abstract = "Introduction: The highly selective ALK receptor tyrosine kinase (ALK) inhibitor alectinib is standard therapy for ALK-positive lung cancers; however, some tumors quickly develop resistance. Here, we investigated the mechanism associated with rapid acquisition of resistance using clinical samples. Methods: Autopsied samples were obtained from lung, liver, and renal tumors from a 51-year-old male patient with advanced ALK-positive lung cancer who had acquired resistance to alectinib in only 3 months. We established an alectinib-resistant cell line (ABC-14) from pleural effusion and an alectinib/crizotinib-resistant cell line (ABC-17) and patient-derived xenograft (PDX) model from liver tumors. Additionally, we performed next-generation sequencing, direct DNA sequencing, and quantitative real-time reverse transcription polymerase chain reaction. Results: ABC-14 cells harbored no ALK mutations and were sensitive to crizotinib while also exhibiting MNNG HOS transforming gene (MET) gene amplification and amphiregulin overexpression. Additionally, combined treatment with crizotinib/erlotinib inhibited cell growth. ABC-17 and PDX tumors harbored ALK G1202R, and PDX tumors metastasized to multiple organs in vivo, whereas the third-generation ALK-inhibitor, lorlatinib, diminished tumor growth in vitro and in vivo. Next-generation sequencing indicated high tumor mutation burden and heterogeneous tumor evolution. The autopsied lung tumors harbored ALK G1202R (c. 3604 G>A) and the right renal metastasis harbored ALK G1202R (c. 3604 G>C); the mutation thus comprised different codon changes. Conclusions: High tumor mutation burden and heterogeneous tumor evolution might be responsible for rapid acquisition of alectinib resistance. Timely lorlatinib administration or combined therapy with an ALK inhibitor and other receptor tyrosine-kinase inhibitors might constitute a potent strategy.",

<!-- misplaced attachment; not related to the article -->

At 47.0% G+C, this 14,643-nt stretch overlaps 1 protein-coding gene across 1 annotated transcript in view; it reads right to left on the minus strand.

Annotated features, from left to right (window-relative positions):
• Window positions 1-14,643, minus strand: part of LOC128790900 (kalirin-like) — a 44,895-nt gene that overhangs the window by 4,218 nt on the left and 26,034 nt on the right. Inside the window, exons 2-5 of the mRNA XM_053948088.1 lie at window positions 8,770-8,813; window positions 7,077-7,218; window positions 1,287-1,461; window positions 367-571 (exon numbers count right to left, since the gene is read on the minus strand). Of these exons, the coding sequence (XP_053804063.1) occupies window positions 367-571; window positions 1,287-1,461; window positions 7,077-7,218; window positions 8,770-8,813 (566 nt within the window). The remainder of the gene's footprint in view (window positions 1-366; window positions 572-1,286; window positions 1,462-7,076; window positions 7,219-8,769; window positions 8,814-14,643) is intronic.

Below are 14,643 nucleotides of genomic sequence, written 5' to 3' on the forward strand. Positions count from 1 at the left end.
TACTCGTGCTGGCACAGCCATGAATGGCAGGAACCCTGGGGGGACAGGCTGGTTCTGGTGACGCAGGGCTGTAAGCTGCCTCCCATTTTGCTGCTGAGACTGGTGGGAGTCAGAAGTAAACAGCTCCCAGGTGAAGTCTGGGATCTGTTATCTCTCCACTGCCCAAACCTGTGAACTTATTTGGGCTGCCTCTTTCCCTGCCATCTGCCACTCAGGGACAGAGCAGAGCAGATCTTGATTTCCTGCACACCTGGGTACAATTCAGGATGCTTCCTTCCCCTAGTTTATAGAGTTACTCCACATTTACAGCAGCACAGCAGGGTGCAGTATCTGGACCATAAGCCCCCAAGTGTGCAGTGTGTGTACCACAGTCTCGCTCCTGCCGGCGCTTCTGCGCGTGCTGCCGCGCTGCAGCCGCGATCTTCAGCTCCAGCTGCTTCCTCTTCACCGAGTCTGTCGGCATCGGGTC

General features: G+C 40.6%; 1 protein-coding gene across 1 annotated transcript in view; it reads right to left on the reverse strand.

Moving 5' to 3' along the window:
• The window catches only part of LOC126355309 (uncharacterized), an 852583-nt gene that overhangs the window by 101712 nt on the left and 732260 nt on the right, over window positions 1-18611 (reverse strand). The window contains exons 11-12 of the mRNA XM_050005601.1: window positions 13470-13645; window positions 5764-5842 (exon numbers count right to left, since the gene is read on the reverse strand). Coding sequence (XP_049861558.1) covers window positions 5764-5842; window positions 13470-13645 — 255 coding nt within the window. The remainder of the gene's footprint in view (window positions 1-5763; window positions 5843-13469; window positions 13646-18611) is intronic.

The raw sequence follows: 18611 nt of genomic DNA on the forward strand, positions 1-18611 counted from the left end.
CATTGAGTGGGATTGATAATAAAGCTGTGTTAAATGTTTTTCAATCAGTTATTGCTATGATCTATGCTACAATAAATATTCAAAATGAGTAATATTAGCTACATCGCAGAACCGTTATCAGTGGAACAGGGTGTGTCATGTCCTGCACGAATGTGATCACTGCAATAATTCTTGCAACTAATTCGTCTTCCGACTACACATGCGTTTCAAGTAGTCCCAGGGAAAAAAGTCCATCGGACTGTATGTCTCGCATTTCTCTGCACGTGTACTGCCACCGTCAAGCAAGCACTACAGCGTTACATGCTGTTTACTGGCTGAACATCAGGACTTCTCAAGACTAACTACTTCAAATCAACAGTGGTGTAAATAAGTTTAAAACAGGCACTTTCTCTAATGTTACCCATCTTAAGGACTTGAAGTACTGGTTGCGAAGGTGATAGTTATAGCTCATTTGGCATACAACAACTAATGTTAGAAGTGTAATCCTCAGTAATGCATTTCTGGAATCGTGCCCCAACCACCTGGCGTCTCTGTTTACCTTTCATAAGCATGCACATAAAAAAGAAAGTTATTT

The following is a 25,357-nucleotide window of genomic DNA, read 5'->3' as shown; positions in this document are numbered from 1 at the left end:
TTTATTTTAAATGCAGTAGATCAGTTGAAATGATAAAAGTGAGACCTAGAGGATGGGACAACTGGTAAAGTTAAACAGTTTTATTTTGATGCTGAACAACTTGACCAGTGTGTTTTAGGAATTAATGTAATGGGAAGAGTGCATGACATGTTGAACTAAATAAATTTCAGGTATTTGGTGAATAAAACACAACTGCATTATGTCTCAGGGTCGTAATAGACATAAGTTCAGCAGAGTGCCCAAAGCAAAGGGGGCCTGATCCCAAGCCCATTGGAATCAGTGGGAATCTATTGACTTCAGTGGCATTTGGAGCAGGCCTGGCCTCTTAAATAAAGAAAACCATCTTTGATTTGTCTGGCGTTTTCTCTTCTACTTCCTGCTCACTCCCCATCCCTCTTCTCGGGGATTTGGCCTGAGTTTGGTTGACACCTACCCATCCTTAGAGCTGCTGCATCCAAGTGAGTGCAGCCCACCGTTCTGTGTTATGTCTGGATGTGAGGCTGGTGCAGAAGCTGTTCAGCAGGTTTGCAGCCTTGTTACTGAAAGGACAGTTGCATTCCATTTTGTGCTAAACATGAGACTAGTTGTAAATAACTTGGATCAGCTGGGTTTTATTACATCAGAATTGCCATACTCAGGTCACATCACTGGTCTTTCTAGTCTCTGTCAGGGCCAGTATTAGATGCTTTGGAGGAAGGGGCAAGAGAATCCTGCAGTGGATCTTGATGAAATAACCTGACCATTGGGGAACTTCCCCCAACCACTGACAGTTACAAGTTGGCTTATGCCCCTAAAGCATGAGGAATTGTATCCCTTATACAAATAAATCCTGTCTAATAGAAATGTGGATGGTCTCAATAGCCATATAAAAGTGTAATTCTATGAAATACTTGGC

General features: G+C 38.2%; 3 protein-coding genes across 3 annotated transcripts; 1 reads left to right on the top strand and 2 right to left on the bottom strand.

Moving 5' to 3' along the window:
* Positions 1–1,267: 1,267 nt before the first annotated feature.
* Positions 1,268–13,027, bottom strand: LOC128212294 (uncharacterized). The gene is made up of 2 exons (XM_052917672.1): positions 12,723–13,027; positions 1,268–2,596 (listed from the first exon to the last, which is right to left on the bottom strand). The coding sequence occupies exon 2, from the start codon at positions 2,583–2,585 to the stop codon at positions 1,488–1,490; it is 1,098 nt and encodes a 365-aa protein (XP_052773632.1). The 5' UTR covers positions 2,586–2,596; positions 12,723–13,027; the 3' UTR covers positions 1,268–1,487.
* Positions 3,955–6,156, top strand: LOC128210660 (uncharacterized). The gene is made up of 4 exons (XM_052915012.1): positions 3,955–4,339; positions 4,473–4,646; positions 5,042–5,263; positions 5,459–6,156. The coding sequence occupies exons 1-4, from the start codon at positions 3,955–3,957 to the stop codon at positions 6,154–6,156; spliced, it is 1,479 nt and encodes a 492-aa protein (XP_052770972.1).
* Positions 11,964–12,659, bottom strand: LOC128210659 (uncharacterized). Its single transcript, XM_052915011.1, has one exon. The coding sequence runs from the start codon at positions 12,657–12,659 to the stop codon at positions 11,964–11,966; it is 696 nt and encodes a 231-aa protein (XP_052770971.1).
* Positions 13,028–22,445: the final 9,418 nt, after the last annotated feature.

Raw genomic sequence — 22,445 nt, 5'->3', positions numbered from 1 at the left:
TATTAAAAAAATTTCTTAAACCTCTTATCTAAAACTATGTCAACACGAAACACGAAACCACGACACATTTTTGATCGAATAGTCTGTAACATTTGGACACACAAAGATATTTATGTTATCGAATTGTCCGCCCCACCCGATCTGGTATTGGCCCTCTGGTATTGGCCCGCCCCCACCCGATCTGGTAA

keywords = "Alectinib, ALK G1202R, Amphiregulin, MET, NSCLC",
author = "Go Makimoto and Kadoaki Oohashi and Shuta Tomida and Kazuya Nishii and Takehiro Matsubara and Hiroe Kayatani and Hisao Higo and Kiichiro Ninomiya and Akiko Sato and Hiromi Watanabe and Hirohisa Kano and Takashi Ninomiya and Toshio Kubo and Kanmei Rai and Eiki Ichihara and Katsuyuki Hotta and Masahiro Tabata and Shinichi Toyooka and Minoru Takata and Yoshinobu Maeda and Katsuyuki Kiura",
year = "2019",
month = "1",
day = "1",
doi = "10.1016/j.jtho.2019.07.017",
language = "English",
journal = "Journal of Thoracic Oncology",
issn = "1556-0864",
publisher = "International Association for the Study of Lung Cancer",

}

TY - JOUR

T1 - Rapid Acquisition of Alectinib Resistance in ALK-Positive Lung Cancer With High Tumor Mutation Burden

AU - Makimoto, Go

AU - Oohashi, Kadoaki

AU - Tomida, Shuta

AU - Nishii, Kazuya

AU - Matsubara, Takehiro

AU - Kayatani, Hiroe

AU - Higo, Hisao

AU - Ninomiya, Kiichiro

AU - Sato, Akiko

AU - Watanabe, Hiromi

AU - Kano, Hirohisa

AU - Ninomiya, Takashi

AU - Kubo, Toshio

AU - Rai, Kanmei

AU - Ichihara, Eiki

AU - Hotta, Katsuyuki

AU - Tabata, Masahiro

AU - Toyooka, Shinichi

AU - Takata, Minoru

AU - Maeda, Yoshinobu

AU - Kiura, Katsuyuki

PY - 2019/1/1

Y1 - 2019/1/1